App action

Trigger your Budibase automation when an action takes place in your Budibase app.

The App Action trigger is intended to be called from the UI of your Budibase application.


Fire and forget

Automations run asynchronously on a background thread, therefore once an automation is triggered from the client, there will be no returned response by default.

To receive a response you can make use of Synchronous automations πŸ”’.

Creating the Automation

To use the App Action trigger, you will need to create an automation with the App Action defined as trigger. Head over to the Automation section, create a new automation, and select App Action as the trigger you want to start your automation with.

Once you've entered the name and picked App Action you can click Save and your automation is created.

Defining Fields

You now can define fields that you want to have applied to the automation. This enters data into your automation which you can use in future steps.

Right now, 5 different types of fields are supported: Text, Number, DateTime, Boolean and Array. Add as many as you will want to have inside your automation.

You can use these fields in the next steps, check the Working with data in automations guide to learn how.

Populating Fields from the UI

Now that you have defined fields to be used in your automation, you can call this automation from the UI and populate the fields you just defined.

First, add a button to your application in the Design Section of Budibase. Then, head over to the Define Actions button in the Settings Panel.

A modal will open where you can define Actions. Create a new action by clicking the Add Action button, and then choose Trigger Automation from the options.

Then you'll want to use the automation you've already created, so select Use an existing automation and then from the dropdown pick the one you created.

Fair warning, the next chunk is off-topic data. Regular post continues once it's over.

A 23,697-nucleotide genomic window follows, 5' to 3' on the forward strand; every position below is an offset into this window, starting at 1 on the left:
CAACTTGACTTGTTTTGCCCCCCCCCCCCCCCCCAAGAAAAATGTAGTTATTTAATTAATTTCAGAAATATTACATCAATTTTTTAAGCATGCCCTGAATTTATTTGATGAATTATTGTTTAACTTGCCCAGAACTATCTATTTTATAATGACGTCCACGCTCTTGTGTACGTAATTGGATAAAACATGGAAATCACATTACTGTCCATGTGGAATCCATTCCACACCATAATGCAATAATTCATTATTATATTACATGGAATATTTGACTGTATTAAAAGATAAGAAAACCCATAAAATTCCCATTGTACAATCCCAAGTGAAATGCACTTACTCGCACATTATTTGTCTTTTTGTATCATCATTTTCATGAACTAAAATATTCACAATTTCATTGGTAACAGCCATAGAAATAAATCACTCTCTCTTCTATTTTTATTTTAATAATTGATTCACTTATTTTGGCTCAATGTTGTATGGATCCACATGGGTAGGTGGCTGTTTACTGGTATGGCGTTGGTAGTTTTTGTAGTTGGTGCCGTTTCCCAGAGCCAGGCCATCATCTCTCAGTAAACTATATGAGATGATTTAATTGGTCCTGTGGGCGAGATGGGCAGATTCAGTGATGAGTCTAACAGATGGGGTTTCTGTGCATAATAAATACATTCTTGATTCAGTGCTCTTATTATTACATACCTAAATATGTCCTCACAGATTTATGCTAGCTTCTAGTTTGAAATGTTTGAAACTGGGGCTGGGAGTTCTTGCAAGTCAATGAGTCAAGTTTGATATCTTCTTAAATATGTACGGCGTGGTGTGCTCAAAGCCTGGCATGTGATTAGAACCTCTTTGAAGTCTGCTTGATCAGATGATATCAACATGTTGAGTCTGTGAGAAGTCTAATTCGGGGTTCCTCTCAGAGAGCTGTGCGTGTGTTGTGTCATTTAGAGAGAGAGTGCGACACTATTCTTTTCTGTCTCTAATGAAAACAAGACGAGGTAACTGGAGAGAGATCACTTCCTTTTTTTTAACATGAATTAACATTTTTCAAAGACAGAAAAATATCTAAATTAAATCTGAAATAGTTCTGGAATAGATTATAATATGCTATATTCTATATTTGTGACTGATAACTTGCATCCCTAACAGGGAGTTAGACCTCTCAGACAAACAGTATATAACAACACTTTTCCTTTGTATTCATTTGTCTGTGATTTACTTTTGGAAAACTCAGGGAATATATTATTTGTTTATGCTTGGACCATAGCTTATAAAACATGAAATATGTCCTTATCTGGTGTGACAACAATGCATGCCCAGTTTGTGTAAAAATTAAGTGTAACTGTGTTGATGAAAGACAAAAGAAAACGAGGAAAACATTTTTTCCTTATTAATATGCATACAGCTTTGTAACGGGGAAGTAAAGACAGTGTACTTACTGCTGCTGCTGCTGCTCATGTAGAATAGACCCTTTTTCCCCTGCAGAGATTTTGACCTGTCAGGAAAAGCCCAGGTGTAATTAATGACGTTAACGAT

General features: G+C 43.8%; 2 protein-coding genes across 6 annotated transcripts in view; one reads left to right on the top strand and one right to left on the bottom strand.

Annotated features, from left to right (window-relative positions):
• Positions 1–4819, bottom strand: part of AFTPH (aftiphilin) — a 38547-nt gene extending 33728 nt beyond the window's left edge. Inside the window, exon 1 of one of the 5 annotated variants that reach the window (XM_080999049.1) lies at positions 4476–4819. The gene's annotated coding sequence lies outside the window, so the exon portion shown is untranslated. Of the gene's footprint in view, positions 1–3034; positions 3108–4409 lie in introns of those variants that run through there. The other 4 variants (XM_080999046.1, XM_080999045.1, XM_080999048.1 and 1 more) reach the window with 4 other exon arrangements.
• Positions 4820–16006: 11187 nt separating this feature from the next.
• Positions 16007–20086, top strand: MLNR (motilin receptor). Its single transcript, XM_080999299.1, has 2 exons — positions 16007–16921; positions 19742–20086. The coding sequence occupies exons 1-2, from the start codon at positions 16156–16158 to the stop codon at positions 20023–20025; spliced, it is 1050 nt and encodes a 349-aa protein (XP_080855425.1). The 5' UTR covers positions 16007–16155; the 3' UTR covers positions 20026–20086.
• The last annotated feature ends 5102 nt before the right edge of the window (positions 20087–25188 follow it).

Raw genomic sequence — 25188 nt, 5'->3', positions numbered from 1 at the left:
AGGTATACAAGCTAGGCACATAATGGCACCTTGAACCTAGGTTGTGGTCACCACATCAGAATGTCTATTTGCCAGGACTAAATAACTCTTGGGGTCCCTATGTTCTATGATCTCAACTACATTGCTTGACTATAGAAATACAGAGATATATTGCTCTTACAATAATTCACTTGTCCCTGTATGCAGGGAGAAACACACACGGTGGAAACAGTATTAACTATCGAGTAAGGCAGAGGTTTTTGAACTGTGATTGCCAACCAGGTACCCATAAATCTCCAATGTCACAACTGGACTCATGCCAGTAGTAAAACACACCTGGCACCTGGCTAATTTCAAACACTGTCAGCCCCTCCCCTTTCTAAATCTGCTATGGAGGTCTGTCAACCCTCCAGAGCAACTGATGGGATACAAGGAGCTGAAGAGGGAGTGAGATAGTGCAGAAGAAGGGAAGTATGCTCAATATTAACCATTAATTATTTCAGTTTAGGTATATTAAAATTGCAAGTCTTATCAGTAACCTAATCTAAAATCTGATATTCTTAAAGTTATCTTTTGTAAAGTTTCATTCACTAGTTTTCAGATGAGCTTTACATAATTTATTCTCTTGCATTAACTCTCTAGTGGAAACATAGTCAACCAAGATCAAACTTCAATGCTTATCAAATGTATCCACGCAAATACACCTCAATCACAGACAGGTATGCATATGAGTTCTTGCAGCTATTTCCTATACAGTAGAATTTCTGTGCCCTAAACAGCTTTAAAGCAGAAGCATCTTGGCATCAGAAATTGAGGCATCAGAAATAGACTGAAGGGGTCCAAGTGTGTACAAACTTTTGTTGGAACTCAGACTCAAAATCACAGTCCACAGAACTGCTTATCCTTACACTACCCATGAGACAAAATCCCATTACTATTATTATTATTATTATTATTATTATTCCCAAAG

Next we're going to be adding the fields we've defined in our automation. When you click the Add Field button as displayed in the image above, you can pick from all the fields you've already defined.

After selecting the field you want to populate you can enter the value. This can be static text, or through Bindings. You could even use JavaScript Bindings for it.

Whatever you choose for bindings, you will receive the result back in your automation, which you can then use in next steps.

Using Trigger Fields

This subject touches upon working with data in automations, but I wanted to highlight the specific data that comes in with this trigger.

One popular thing to do with an App Action trigger is to create one, or multiple, rows in the database. You could use this action to populate multiple tables, or even Data Sources at once.

Let's take a look at the Create Row action. Select the table you want to create a row in, and then use Bindings to use the trigger.fields. object to populate the data you want.

As you can see we're using the same names of fields we've defined in the first step.

And if you want, at this stage, you could create another Create Row, or other of course, action to create a row in another table, or somewhere else entirely. This could also be a good moment to duplicate data to MongoDB or Airtable for example.

Video tutorial